Oh, Threenagers.

Terrible Twos is a term that everyone uses… warns you about.  As soon as you say you have a two year old, people knowingly look at you and say, “Oh, those Terrible Twos.”  Well, folks of children who are not yet three… those people are wrong.  ALL WRONG.  Sure, Bug has gone through some rather annoying phases over the last year, but none of those phases were quite as frustrating as the beginning of the three year old year.  And he’s not actually turning three until Sunday.

You see, the problem with three year olds is that they are at those beginning stages of thinking they know everything.  They feel like they’ve got a pretty good handle on this whole how to live life thing.  Three year olds really like to get their way, if they don’t, they will pout and scream and cry about it.  Yes, kind of like a teenager.  Glad you got that.

A good example:

The other day, Hubby and Bug decided to draw me a picture.  It was very sweet.  They drew me a house.  Hubby drew the house, Bug colored it in.  Hubby drew the roof, Bug colored it in.  Hubby drew the grass, Bug colored it in.  Hubby drew a door, Bug flipped his shit.  “But, I WANTED TO DRAW THE DOOR!”  Ummm, okay.  So, Bug takes the drawing, runs into the other room and throws it as hard as he can.  Which 1) isn’t very hard and 2) it’s paper, it’s not going very far.

As a parent, moments like this surprise you.  This is not normal behavior for my son.  Or, at least, it wasn’t.  He’s still a really good little boy, and freakouts like this still don’t happen all that often, but they are definitely becoming slightly more frequent.  In fact, just last night, at dinner, we told him he couldn’t have dessert unless he finished his dinner.  Immediate tears.  Seriously, dude?  Part of you wants to laugh and the other part wants to hold it in because you don’t want to make the situation worse.

The other part of the Threenager bit is the independence streak.  I get this.  I get that he wants to do things by himself.  I like that.  I think that is a wonderful thing.  What I don’t like is that if I have accidentally started to do something for him, something that he now wants to do on his own, he flips his lid.  Things like climbing in and out of the car seat.  Or pushing his trike… the one where his feet barely hit the pedals.

The other not-so-awesome thing about toddler independence is that everything takes ten times longer.  I mean, things take longer with kids anyways… getting out the door with a baby takes approximately 5-15 minutes depending on whether or not they poop as soon as you lock the front door.  Getting out the door with a Threenager who wants to do everything himself and then whines when you try to hurry him along?  Approximately 15-30 minutes.  Unless you just pick him up and drag him to the car kicking and screaming with no shoes because he wanted to put them on by himself even though he hasn’t figured out how yet and you are already running late because he eats his breakfast at an elderly snail’s pace and you don’t want to send him to school without a decent breakfast.  Whew.  That happens a lot at my house, obviously.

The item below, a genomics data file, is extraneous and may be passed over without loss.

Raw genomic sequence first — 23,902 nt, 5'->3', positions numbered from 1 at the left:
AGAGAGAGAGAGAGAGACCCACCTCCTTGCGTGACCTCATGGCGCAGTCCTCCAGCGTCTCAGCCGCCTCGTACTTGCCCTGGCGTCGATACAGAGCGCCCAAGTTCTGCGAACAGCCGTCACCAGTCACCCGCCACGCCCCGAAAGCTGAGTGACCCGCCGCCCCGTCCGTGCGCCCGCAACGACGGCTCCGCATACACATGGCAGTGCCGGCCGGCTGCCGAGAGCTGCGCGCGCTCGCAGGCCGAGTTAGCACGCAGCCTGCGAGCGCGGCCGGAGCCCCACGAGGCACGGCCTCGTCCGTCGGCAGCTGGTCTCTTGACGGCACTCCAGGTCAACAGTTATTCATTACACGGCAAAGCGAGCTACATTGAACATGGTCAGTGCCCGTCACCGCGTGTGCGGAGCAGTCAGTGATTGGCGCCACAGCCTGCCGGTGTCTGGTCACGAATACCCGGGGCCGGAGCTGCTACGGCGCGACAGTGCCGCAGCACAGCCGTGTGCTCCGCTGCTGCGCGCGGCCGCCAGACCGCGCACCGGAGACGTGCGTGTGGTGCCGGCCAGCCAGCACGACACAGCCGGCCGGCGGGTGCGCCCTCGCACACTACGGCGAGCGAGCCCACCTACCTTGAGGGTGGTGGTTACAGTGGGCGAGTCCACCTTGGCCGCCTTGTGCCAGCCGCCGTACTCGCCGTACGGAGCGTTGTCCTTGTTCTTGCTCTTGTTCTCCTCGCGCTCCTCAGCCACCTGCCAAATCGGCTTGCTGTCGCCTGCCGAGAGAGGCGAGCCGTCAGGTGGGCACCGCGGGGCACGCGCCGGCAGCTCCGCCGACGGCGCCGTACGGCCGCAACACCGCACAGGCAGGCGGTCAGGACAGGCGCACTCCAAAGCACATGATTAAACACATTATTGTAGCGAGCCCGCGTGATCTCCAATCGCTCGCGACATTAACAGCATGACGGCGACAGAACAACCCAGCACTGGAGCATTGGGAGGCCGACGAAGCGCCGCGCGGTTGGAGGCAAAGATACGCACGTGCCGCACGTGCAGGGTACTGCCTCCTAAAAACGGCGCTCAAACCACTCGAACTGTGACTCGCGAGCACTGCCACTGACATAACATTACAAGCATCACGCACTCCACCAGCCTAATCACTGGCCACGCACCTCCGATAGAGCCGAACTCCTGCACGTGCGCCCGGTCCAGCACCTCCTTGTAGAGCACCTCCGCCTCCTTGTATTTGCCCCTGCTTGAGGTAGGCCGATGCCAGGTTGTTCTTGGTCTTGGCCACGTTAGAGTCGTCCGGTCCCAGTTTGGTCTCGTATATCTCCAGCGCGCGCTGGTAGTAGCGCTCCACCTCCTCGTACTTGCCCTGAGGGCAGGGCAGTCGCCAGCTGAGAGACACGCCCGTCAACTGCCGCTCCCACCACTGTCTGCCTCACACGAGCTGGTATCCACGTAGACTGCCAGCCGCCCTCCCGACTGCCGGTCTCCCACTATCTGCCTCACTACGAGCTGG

At least he makes up for it with lots of sugar, hugs & kisses.

I’d love to give you some advice on how to deal with a Threenager, but we’re still figuring that one out.  The same basic rules apply in our house that have always applied… you misbehave twice and you’re in time out.  First time’s a warning, unless there is violent behavior involved (thankfully, this rarely happens).  Then, you don’t get a warning.  We do our best not to tolerate whining and to encourage good manners.  We ignore tantrums, though true tantrums have, thank God, always been few and far between with Bug.  So, for now, Hubby & I are continuing with our original strategies.  If they start to not work and we do some drastic discipline change, I’ll let you know.

How were your kids at Terrible Twos VS Threenagers?  Any advice?


5 thoughts on “Threenagers

  1. I have always thought three’s are harder than twos. But like everything else–this phase will pass. Things become easier in some ways and harder in others. The constant is that they always change so parents cannot ever be totally comfortable in what they are doing!

  2. I’m glad it’s not just us. From flushing the toilet (no matter who used it) to turning on the microwave, the list of things Amanda and I are no longer allowed to do is getting too long. We’ve been in the fits stage for a couple of months already, but unfortunately Miles’ speech isn’t as advanced as Eli’s, so 1/3 of the time it’s a mystery as to why we’re laying on the floor screaming.

  3. Holy crap I am not ready for that. The above behavior is Sullivan’s “Terrible twos”. Maybe he’ll be like a fifty year old man when he’s three. He’ll go through a midlife crisis. Could be interesting.

    • Maybe he’ll be the exact opposite of Eli and be a super easy three year old?? Totally hoping for that for you. Especially after the tantrum that was had today.

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